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Match Analysis

Questions about England's bowling? Wood, Curran and Stokes have some answers

England selected only four frontline bowlers against Afghanistan, and it paid dividends in helpful conditions

On the vast expanses of Perth's Optus Stadium, boasting the same dimensions as the MCG, England had a plan.
They doubled down knowing the drop-in pitch replicates the famed bounce and pace from the nearby WACA, which has undone numerous batting line-ups over the years, as England can well attest.
With seamer Chris Woakes overcoming a stiff quad, England selected only four frontline bowlers and the gamble paid dividends as their quicks expertly utilised the helpful conditions and were backed by spectacular catching in an almost flawless fielding performance.
After winning the toss, captain Jos Buttler decided to bowl first even though England have had more success batting first recently, including in their near-clean sweep of Australia earlier in the month when they were sent in each match. They well knew also that Afghanistan preferred to bat first, being proficient at defending totals.
But, as the dust settled after Australia's tame defeat to New Zealand, England wanted to make a statement with their fired-up quicks against Afghanistan, whose batting order traditionally struggles against short-pitched bowling. This was also a major initiation in foreign conditions for them.
Afghanistan had never played a T20I in Australia before.
They braced for a barrage from Mark Wood, who had run through Australia's batting on the same ground two weeks ago. But openers Hazratullah Zazai and Rahmanullah Gurbaz had to first deal with Ben Stokes, who opened the bowling and found notable swing.
Since arriving in Australia earlier in the month, Buttler has publicly expressed his desire for a greater role for Stokes and that has manifested in his promotion to No. 4 and opening the bowling. Previously, Stokes had been used towards the end of the powerplay, but getting him on early utilises his strength of finding swing while providing more options for Buttler in the end overs.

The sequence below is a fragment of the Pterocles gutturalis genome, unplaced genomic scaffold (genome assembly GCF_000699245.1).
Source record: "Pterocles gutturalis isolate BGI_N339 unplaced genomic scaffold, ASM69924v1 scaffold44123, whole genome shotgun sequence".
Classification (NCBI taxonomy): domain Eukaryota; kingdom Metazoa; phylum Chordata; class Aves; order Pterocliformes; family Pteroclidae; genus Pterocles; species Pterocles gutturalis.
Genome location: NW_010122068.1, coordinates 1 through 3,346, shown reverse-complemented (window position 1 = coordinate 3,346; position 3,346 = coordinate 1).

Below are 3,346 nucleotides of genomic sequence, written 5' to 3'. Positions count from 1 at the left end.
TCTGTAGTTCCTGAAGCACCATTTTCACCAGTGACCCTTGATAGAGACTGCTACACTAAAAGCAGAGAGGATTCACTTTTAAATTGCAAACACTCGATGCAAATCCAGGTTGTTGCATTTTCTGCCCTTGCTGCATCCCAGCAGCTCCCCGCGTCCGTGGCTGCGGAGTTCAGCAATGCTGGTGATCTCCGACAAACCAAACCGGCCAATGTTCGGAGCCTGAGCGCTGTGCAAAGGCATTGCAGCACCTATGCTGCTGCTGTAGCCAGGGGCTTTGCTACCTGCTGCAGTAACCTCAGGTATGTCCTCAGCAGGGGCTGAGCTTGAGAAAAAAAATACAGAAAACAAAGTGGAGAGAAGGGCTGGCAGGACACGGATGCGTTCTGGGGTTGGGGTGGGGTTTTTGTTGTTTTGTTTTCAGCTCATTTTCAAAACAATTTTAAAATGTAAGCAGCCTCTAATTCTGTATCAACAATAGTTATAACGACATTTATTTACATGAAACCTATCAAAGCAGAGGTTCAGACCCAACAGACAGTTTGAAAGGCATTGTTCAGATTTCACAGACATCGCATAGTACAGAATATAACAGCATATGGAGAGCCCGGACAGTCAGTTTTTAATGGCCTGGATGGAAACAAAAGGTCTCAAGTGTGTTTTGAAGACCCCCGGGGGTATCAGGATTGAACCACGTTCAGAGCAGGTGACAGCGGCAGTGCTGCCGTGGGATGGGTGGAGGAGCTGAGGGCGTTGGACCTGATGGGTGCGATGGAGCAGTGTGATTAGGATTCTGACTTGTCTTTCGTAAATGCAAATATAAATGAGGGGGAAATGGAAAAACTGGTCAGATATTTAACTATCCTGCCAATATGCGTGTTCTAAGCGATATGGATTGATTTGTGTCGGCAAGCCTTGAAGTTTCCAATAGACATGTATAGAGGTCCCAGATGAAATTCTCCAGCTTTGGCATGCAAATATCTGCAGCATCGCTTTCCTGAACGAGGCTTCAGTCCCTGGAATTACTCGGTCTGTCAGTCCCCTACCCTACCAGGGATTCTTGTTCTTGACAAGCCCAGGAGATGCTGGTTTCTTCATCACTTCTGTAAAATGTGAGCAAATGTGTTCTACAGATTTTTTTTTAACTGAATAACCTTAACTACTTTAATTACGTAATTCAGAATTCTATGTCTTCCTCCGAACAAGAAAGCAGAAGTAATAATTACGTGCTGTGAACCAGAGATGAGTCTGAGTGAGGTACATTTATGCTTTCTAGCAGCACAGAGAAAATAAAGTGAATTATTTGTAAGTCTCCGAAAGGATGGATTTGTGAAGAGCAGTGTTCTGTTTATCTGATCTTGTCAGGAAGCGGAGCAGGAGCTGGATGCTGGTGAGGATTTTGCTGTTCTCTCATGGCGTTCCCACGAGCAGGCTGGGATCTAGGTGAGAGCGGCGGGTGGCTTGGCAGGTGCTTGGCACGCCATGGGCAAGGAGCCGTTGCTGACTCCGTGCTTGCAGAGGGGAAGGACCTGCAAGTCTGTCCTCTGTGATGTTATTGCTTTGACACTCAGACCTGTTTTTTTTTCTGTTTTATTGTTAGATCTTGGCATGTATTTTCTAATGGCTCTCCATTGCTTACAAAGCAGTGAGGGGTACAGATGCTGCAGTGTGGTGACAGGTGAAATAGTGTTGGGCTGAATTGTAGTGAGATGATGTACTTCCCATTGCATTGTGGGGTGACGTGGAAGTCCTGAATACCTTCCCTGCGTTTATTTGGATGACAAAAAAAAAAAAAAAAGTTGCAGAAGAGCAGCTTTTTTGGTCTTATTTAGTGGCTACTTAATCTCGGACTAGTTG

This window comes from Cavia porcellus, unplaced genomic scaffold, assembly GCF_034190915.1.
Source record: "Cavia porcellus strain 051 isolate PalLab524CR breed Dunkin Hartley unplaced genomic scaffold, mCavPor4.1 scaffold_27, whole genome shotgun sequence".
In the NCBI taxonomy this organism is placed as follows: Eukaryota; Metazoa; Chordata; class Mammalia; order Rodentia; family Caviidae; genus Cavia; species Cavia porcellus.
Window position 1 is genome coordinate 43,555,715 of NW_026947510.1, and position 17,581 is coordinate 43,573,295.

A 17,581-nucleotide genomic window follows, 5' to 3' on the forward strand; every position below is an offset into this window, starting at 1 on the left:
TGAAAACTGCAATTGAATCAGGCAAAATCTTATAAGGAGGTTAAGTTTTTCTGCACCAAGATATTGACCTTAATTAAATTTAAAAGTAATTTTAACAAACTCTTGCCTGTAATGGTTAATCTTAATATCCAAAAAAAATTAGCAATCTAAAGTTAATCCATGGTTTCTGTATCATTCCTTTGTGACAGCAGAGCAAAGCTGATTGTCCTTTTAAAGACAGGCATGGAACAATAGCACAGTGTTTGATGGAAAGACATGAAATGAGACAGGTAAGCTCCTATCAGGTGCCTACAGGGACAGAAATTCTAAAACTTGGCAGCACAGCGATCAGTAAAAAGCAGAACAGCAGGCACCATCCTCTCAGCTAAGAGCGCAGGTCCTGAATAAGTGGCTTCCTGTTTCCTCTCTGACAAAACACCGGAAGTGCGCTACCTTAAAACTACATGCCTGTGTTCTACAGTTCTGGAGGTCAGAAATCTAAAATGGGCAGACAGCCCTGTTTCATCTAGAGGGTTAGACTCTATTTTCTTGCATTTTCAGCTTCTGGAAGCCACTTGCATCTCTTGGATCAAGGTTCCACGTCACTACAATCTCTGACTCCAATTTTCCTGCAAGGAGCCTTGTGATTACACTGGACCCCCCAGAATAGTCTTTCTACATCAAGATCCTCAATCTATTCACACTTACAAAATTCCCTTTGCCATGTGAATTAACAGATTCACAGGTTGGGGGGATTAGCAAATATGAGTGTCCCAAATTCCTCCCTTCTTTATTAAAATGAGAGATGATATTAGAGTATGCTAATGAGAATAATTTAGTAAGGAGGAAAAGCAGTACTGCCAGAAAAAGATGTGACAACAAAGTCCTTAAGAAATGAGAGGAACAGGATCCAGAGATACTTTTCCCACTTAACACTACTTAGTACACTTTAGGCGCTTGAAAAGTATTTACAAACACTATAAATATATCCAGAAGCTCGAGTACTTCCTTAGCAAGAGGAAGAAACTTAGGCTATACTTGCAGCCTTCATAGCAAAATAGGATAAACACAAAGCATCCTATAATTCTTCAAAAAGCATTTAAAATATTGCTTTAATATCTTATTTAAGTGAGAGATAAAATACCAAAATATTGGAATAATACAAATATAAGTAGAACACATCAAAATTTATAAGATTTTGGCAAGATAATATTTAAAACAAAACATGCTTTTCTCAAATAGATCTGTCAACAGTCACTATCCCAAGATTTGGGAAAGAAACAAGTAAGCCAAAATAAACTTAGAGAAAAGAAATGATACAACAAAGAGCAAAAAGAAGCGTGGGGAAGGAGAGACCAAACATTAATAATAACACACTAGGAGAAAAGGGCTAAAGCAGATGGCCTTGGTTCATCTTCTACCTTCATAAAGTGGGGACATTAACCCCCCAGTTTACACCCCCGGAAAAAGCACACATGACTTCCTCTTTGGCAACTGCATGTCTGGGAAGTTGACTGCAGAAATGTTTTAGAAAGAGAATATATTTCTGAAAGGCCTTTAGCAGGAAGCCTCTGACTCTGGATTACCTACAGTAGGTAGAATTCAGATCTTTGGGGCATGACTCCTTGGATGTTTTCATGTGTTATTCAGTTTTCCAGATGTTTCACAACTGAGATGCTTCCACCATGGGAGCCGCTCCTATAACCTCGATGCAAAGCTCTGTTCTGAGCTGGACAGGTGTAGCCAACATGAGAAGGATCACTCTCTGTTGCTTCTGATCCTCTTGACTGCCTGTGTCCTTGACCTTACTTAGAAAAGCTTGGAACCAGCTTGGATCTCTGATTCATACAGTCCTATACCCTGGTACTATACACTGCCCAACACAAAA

"He [Buttler] isn't so much worried about runs... he wants me to get people out. Bowl accurately but know the right time to bowl a delivery that might get hit for four or six but might get a wicket"
Mark Wood
After Woakes bowled the second, showing no ill-effects of any ailments, the fireworks started with the introduction of Wood. With around 35 steps to the top of his mark, turning around in the middle of the sponsor's logo, Wood's long run-up only heightened the sense of anticipation.
Gurbaz, who had hit an outrageous slog sweep for six against Woakes, didn't have time to blink as he feathered through to the wicketkeeper Wood's perfect length delivery clocked at 146kph/91mph.
Wood then welcomed Ibrahim Zadran with a fierce 150kph/93mph back-of-a-length brute to light up a mostly empty 60,000-seater stadium, where only 8500 people attended.
He followed that up with a bumper, which Ibrahim countered with a hooked six, but Wood was unperturbed as he conjured the most sustained hostile spell seen in T20Is.
Wood didn't bother with slower deliveries, bowling in excess of 140kph/87mph in each of his 24 deliveries. His fastest was clocked at 154kph/96mph and he had an average speed of 149kph/93mph.
On a pitch tailor-made for him, Wood clearly took heed of a pointed message drummed into him by Buttler.
"[Buttler has said] try to get wickets and be aggressive," Wood told Sky Sports after the match, pretty much echoing what he had said a few days ago. "Big boundaries here, quick pitch. He [Buttler] isn't so much worried about runs... he wants me to get people out. Bowl accurately but know the right time to bowl a delivery that might get hit for four or six but might get a wicket."
While Wood was electric, Sam Curran cemented his role as the attack's best death bowler after claiming England's first five-wicket haul in a T20I, including four wickets in six balls to tear through Afghanistan's lower order.
In his World Cup debut, Curran continued his excellent form from the Australia series, where he excelled with a canny mix of full and short deliveries. He again bowled a slew of accurate yorkers to prove his calmness late and round out a most impressive performance from an attack with question marks heading into the tournament, exacerbated by the loss of versatile quick Reece Topley.
"We used the surface to our advantage," Curran said in the press conference. "I'm just trying to be as adaptable as possible and giving the bowling group loads of different options.
"I feel I have had a consistent run in the side, which has given me confidence as well. It's a great bowling group and we're all very different.
"We can all take confidence in that performance today."

Tristan Lavalette is a journalist based in Perth